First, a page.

Booth, Sherman Miller 1812-1904 | Wisconsin Historical Society

Historical Essay

Booth, Sherman Miller 1812-1904

Temperance Lecturer, Abolitionist and Newspaper Editor

Booth, Sherman Miller 1812-1904 | Wisconsin Historical Society
EnlargeA portrait photograph of Sherman Booth.

Sherman Booth

Sherman Booth led a group of abolitionists who transported Joshua Glover through the Underground Railroad View the original source document: WHI 9485

Dictionary of Wisconsin History.
b. Davenport, New York, 1812
d. Chicago, Illinois, August, 1904

Sherman Miller Booth was a temperance lecturer, abolitionist and editor, famous for his work on the Joshua Glover case. He attended the Davenport district school and Jefferson Academy and for several years alternated between school teaching and farming. In the spring of 1837 he became a full-time temperance lecturer in New York State. He attended Yale University and graduated in 1841.

While in college, he helped organize the Liberty Party in New Haven. After graduating, became the party's state agent in Connecticut. In 1842, he moved to Meriden, Connecticut where he worked with Ichabod Codding editing the "Christian Freeman." In May, 1848, he followed Codding to Wisconsin, where he took charge of the "American Freeman," a Liberty Party paper that had just been moved from Waukesha to Milwaukee. He soon became proprietor, renamed the paper "The Wisconsin Freeman," and later "The Free Democrat." He published the periodical until 1859.

He was secretary of the Abolitionists' 1848 convention in Buffalo, New York, which formed the Free Soil Party. He also campaigned for the party in Wisconsin that year. In 1851, he helped break Democratic control for two years by persuading the Whig L. J. Farwell to run for the governorship. Booth continued to organize the Republican Party until 1854.

That year, the Glover incident made Booth famous. Booth learned that a runaway slave named Joshua Glover had been captured by his Missouri owner and jailed in Milwaukee under the authority of the Fugitive Slave Act of 1850. Booth rode his horse through the city streets, scattering hand-bills summoning a citizens' meeting and shouting "Freemen to the rescue." A mob soon broke into the jail, rescued Glover and sent him off to protection in Canada.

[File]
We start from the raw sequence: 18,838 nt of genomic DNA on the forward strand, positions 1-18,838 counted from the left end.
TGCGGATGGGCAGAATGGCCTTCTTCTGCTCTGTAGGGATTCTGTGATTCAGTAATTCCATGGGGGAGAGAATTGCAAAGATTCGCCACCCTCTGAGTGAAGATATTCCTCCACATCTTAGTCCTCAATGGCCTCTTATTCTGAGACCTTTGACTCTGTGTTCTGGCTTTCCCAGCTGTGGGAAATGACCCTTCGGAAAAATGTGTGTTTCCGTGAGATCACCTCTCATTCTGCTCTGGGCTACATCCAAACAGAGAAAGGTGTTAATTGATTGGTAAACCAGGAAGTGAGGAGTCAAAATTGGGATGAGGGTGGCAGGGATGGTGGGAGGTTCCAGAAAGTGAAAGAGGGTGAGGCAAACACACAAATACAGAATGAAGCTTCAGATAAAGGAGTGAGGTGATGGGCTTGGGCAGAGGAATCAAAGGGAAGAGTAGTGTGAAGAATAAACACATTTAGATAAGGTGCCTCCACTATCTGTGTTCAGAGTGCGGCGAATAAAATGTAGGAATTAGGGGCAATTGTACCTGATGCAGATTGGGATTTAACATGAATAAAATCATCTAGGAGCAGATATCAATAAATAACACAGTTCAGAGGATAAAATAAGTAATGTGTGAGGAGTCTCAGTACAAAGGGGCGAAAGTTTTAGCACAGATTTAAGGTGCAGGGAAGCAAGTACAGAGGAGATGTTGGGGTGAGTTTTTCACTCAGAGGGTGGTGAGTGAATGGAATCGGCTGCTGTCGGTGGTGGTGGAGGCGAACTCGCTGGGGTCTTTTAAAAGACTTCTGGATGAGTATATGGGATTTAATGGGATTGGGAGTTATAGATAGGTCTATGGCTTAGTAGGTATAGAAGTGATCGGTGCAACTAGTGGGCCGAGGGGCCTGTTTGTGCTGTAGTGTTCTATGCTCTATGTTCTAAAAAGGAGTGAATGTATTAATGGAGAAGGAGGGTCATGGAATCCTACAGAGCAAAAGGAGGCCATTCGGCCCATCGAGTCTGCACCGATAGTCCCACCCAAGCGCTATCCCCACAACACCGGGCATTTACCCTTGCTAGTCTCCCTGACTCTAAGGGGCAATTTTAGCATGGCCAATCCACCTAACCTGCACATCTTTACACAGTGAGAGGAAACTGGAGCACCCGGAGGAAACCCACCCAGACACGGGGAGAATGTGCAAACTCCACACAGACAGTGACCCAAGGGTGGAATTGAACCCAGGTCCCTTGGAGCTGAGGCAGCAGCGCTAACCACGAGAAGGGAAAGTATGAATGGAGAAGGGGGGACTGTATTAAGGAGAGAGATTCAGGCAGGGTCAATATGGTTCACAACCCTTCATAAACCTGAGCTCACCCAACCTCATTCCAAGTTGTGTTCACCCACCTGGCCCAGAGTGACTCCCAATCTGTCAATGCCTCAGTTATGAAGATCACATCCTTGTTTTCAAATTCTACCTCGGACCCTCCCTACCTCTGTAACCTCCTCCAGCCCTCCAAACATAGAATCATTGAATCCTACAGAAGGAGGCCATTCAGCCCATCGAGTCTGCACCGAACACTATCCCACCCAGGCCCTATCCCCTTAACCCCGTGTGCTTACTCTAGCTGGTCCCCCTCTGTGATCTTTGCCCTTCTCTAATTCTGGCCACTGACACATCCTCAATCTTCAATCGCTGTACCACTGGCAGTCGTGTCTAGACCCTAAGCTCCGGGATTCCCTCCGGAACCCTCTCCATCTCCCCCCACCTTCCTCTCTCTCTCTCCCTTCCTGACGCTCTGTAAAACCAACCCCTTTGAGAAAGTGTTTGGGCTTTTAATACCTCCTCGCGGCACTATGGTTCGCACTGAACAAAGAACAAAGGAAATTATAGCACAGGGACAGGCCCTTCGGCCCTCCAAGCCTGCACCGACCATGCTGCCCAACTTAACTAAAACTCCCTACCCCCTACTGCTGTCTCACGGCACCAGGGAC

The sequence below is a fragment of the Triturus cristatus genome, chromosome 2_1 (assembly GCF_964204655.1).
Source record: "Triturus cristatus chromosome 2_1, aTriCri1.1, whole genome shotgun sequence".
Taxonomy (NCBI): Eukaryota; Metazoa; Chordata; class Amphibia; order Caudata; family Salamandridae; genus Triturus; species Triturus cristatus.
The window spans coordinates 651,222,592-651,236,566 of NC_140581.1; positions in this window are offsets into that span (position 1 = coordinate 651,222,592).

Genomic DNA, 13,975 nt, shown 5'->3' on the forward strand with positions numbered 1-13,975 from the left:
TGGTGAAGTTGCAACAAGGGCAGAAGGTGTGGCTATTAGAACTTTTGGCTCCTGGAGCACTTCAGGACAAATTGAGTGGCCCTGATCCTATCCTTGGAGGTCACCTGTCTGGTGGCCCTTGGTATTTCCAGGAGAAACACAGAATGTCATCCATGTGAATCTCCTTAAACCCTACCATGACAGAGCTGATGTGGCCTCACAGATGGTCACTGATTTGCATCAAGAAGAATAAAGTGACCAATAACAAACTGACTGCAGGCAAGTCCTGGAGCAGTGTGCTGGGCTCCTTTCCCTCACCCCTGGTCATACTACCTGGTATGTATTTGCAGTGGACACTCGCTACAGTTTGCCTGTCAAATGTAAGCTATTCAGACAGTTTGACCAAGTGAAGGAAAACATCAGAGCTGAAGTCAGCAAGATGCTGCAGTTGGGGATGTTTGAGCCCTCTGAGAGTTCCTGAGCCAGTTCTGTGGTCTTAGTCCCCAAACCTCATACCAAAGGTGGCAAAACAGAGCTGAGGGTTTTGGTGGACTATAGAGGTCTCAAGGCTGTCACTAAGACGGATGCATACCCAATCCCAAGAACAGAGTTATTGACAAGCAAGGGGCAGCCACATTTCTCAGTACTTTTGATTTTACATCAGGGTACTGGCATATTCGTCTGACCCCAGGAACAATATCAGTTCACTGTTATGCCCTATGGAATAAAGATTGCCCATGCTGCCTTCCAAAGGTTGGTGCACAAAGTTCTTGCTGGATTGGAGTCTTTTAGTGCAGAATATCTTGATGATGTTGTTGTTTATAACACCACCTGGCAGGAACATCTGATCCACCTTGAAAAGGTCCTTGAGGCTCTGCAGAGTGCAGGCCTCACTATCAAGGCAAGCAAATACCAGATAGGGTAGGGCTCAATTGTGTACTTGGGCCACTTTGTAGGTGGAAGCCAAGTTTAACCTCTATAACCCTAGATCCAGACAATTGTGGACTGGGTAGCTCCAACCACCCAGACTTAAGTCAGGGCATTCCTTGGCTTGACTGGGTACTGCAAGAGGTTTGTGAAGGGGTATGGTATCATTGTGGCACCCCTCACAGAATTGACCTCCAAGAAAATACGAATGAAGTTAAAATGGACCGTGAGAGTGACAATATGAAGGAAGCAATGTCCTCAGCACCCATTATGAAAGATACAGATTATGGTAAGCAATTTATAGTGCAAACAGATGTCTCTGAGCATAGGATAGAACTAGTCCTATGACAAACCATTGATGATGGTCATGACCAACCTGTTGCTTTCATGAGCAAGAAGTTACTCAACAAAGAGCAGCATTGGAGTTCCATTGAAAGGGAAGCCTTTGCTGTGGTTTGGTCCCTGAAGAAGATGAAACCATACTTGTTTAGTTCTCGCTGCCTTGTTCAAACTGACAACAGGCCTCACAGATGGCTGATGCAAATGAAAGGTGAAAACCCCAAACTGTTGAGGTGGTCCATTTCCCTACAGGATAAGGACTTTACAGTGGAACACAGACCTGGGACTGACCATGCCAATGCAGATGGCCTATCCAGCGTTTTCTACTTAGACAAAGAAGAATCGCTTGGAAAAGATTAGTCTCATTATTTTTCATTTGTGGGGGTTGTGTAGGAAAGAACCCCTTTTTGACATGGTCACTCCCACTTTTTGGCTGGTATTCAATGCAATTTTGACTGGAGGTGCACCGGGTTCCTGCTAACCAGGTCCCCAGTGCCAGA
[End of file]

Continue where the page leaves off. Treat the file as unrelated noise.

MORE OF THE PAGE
The affair placed Booth in the center of a six-year controversy between state and federal authorities that eventually reached the U.S. Supreme Court. The Wisconsin legislature denounced the federal court's ruling against Booth as an "arbitrary act of power...void and of no force." Finally, the day before Buchanan relinquished the presidency to Lincoln, he pardoned Booth.

Booth campaigned for the Union cause during the Civil War on the lecture platform and in
"The Daily Life," which he founded in 1861. In 1865, the newspaper merged with "The Evening Wisconsin," Booth serving as associate editor until 1866. He moved to Chicago in 1868 to manage "The Wisconsin Cooperative Newspaper Association" office there. He was married three times, to Margaret Tufts, who died in 1849; to Mary Corss, a poet, who died in 1865 and to Augusta Smith, who survived him.

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Ada T. Griswold, comp., Annotated Catalogue of Newspaper Files in . . . State Hist. Soc. of Wis. (Madison, 1911); A. J. Beitzinger, "Federal Law Enforcement and the Booth Cases," in Marquette Law Review, 41:7-32; A. M. Thomson, A Political Hist. of Wis. (Milwaukee, 1900), Milwaukee Evening Wis., Au-gust 11, 12, 1904; Sherman M. Booth, "Reminiscences of Early Struggles in Wisconsin Politics and Press," in Wis. Press Assoc. Proceedings, 44:105-119; biographical and family history, in the McCormick Collection, State Hist. Soc. of Wis.